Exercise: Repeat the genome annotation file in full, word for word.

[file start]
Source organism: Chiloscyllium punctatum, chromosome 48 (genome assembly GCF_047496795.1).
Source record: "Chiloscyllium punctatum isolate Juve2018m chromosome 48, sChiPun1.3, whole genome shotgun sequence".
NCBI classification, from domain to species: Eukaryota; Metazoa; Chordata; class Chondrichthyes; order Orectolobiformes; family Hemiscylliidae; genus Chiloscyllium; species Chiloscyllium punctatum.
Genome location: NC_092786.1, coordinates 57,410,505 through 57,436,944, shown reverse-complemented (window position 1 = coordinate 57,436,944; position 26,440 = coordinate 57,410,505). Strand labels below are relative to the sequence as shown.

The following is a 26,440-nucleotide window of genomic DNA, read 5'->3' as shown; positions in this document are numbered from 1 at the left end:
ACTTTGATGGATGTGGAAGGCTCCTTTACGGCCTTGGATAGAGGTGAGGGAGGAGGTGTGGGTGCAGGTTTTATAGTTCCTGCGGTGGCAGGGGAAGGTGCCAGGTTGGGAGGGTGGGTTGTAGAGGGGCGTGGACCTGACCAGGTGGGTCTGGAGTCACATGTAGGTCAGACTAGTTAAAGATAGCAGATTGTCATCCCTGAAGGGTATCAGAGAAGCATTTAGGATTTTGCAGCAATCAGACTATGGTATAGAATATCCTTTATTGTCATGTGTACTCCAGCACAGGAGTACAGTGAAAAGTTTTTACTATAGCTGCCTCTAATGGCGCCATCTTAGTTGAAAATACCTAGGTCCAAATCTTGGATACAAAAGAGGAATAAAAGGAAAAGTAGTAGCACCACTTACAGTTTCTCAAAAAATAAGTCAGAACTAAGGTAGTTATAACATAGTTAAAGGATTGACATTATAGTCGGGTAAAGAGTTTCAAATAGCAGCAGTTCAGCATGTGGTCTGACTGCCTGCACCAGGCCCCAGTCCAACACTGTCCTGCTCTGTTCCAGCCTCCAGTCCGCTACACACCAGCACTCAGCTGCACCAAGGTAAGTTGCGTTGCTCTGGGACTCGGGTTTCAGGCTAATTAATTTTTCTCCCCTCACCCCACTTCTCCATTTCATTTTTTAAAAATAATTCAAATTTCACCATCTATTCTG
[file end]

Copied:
Source organism: Chiloscyllium punctatum, chromosome 48 (genome assembly GCF_047496795.1).
Source record: "Chiloscyllium punctatum isolate Juve2018m chromosome 48, sChiPun1.3, whole genome shotgun sequence".
NCBI classification, from domain to species: Eukaryota; Metazoa; Chordata; class Chondrichthyes; order Orectolobiformes; family Hemiscylliidae; genus Chiloscyllium; species Chiloscyllium punctatum.
Genome location: NC_092786.1, coordinates 57,410,505 through 57,436,944, shown reverse-complemented (window position 1 = coordinate 57,436,944; position 26,440 = coordinate 57,410,505). Strand labels below are relative to the sequence as shown.

The following is a 26,440-nucleotide window of genomic DNA, read 5'->3' as shown; positions in this document are numbered from 1 at the left end:
ACTTTGATGGATGTGGAAGGCTCCTTTACGGCCTTGGATAGAGGTGAGGGAGGAGGTGTGGGTGCAGGTTTTATAGTTCCTGCGGTGGCAGGGGAAGGTGCCAGGTTGGGAGGGTGGGTTGTAGAGGGGCGTGGACCTGACCAGGTGGGTCTGGAGTCACATGTAGGTCAGACTAGTTAAAGATAGCAGATTGTCATCCCTGAAGGGTATCAGAGAAGCATTTAGGATTTTGCAGCAATCAGACTATGGTATAGAATATCCTTTATTGTCATGTGTACTCCAGCACAGGAGTACAGTGAAAAGTTTTTACTATAGCTGCCTCTAATGGCGCCATCTTAGTTGAAAATACCTAGGTCCAAATCTTGGATACAAAAGAGGAATAAAAGGAAAAGTAGTAGCACCACTTACAGTTTCTCAAAAAATAAGTCAGAACTAAGGTAGTTATAACATAGTTAAAGGATTGACATTATAGTCGGGTAAAGAGTTTCAAATAGCAGCAGTTCAGCATGTGGTCTGACTGCCTGCACCAGGCCCCAGTCCAACACTGTCCTGCTCTGTTCCAGCCTCCAGTCCGCTACACACCAGCACTCAGCTGCACCAAGGTAAGTTGCGTTGCTCTGGGACTCGGGTTTCAGGCTAATTAATTTTTCTCCCCTCACCCCACTTCTCCATTTCATTTTTTAAAAATAATTCAAATTTCACCATCTATTCTG